Super Bowl Primer 2024: A Look at the Business Side of the Biggest Weekend in American Sports
February 9, 2024
Each week, we sift through a ton of content and then debate it ad nauseam at FEVO HQ. And since good content, like the mind, is a terrible thing to waste, we are also sharing it here with you, our fans, in the form of this weekly blog post on e-commerce, media and life on the internet. This week, we’re taking a closer look at the massive cottage economy that sprouted up around Super Bowl LVIII — the first ever edition of the game to be held in Las Vegas.
Perhaps surprisingly, this year marked the first ever “alternate” telecast of the Super Bowl, with CBS and Nickelodeon teaming up to create an “augmented-reality-filled production” catering to children. The league was looking to target specific viewers (in this case, kids) in the same place where they normally consume their favorite content (in this case, Nickelodeon). These kid-focused broadcasts have happened in the past for non-Super Bowl games, and have proved successful at courting a new audience. With early report's suggesting yesterday's crossover broadcast was a similar success, will we begin seeing multiple alternate productions for big games across entire families of networks? A few years from now, could we have a special Housewives broadcast on Bravo? A gritty, docu-style broadcast on HBO? Rob Dyrdek and Chanel West Coast announcing the game for MTV?
Las Vegas’s entry into pro sports has thus far followed an aggressive “if you build it, they will come” doctrine, and it’s been paying off big time. For decades the Big Four sports leagues avoided the city like a cold craps table due to its association with betting, but now, with sports gambling available in a majority of states and fully embraced by the respective leagues, the sports world is changing its tune. The city has invested over $7B in recent years to support an NFL, NHL and soon-to-come MLB franchise, not to mention a WNBA team, F1 race and plenty of fighting sports. Read on to see how the city has transformed itself into a growing, global sports mecca.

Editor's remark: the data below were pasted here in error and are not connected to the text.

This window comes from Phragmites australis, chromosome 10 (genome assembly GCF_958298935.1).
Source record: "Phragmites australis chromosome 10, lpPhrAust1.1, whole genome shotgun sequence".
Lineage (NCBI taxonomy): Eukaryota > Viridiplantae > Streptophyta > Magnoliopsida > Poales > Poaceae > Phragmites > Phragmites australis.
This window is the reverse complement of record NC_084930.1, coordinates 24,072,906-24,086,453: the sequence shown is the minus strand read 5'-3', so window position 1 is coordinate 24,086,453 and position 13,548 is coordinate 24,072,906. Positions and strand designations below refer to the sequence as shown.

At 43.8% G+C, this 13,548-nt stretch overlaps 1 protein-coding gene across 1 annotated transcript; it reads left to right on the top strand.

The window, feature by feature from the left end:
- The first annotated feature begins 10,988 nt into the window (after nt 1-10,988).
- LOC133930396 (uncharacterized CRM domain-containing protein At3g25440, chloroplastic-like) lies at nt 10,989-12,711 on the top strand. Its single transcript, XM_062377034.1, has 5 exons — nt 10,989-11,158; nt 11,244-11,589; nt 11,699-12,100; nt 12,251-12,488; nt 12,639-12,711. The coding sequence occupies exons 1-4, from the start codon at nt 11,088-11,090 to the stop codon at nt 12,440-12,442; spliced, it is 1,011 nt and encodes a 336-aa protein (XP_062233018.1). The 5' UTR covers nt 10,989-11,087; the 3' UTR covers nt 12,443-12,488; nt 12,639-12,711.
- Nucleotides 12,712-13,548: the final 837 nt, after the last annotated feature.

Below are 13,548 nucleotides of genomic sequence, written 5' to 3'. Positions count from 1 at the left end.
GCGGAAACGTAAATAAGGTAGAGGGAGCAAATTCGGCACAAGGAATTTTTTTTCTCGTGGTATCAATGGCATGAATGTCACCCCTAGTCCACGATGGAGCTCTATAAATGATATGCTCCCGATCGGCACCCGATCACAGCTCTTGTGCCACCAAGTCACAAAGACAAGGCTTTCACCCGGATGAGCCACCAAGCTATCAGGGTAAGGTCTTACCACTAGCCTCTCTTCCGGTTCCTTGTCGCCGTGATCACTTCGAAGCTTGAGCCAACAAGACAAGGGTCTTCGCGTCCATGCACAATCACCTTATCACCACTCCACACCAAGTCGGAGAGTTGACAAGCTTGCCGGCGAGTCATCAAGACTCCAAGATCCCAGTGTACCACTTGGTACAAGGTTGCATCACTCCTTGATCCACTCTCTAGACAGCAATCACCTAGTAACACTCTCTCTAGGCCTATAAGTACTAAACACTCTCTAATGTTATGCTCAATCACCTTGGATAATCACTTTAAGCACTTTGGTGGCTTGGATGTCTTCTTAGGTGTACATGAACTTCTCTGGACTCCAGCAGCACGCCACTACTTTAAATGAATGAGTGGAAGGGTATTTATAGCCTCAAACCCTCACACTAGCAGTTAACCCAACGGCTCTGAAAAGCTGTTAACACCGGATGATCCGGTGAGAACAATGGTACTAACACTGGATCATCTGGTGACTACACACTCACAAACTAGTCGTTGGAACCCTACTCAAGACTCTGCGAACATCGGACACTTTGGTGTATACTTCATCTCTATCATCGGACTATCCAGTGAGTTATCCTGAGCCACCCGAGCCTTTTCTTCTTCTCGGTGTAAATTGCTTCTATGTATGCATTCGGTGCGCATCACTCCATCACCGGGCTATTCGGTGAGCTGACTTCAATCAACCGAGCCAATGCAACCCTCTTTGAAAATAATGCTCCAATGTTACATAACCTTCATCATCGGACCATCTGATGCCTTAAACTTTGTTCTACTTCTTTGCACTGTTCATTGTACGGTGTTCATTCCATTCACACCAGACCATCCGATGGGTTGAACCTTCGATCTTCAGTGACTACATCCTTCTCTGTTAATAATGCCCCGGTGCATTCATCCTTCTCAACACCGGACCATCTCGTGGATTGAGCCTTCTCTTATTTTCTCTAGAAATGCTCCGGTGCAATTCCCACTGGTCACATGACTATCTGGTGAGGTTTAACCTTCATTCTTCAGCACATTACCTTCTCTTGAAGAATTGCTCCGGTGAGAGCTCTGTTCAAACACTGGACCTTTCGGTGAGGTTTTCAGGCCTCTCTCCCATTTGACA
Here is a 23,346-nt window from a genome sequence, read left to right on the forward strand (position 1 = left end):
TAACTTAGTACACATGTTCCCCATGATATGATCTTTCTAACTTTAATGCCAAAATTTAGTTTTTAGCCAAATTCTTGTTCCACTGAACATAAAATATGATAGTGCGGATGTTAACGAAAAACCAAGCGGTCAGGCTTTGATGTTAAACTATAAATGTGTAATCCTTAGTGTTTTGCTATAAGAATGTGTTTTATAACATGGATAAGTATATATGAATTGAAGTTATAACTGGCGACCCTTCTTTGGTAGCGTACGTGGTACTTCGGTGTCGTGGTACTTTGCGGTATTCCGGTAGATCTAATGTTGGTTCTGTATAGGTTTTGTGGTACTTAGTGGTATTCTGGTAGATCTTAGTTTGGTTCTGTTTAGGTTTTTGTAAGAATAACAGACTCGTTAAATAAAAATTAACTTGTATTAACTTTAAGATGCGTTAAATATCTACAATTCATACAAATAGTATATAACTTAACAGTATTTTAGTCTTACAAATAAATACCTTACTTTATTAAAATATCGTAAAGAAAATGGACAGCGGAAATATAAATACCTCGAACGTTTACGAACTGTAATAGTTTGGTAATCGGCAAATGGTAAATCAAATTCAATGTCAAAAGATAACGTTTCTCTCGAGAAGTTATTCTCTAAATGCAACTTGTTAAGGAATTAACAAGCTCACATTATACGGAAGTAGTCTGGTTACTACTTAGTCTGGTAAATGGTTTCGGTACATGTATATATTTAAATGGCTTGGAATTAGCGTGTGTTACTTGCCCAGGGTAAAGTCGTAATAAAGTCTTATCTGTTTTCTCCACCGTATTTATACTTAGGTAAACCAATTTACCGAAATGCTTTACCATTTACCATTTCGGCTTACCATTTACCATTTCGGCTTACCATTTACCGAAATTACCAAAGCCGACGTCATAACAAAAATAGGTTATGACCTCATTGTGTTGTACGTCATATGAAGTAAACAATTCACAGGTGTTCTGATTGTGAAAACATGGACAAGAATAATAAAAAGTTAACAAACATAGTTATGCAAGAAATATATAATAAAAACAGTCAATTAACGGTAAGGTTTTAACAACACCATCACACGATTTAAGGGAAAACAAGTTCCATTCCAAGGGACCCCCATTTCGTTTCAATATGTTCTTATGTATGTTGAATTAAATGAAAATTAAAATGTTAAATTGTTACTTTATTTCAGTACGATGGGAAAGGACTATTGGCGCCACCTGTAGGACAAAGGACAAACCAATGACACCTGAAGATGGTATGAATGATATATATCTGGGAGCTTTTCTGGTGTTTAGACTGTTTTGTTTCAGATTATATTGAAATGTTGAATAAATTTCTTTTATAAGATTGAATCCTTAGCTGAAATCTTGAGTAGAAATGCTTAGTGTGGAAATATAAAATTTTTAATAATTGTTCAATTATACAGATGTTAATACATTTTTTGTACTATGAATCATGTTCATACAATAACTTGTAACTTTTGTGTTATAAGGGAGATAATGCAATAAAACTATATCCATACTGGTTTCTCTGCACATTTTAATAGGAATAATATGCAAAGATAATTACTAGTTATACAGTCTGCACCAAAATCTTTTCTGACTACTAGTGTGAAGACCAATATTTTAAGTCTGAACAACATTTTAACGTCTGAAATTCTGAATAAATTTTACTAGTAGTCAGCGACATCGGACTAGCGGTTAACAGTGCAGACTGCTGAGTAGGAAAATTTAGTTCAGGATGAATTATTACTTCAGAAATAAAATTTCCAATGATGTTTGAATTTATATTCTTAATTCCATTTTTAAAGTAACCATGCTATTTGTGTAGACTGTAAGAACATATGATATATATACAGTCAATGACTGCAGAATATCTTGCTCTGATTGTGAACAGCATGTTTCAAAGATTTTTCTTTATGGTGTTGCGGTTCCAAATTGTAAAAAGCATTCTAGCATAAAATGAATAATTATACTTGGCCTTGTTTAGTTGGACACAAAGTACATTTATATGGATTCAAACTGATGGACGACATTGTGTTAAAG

If you’re looking to dive into the dizzying economics of a Vegas Super Bowl, the Times has you covered. According to this piece, estimates for a Super Bowl Weekend in Sin City ran folks about $10K all in for the most affordable experience. Meanwhile, celebs and high rollers also flocked in from everywhere, to the degree that there were no more private plane parking spots available. (That said, due to demand, plenty of airlines added additional flights to Vegas.) On top of that, cabs, hotel rooms and meals reached record prices. Vegas has always been a Super Bowl destination due to its sportsbooks — this is what happens when you throw in the actual game on top of that.
And a few more nuggets of assorted internet wisdom to help you unpacked the weekend's events …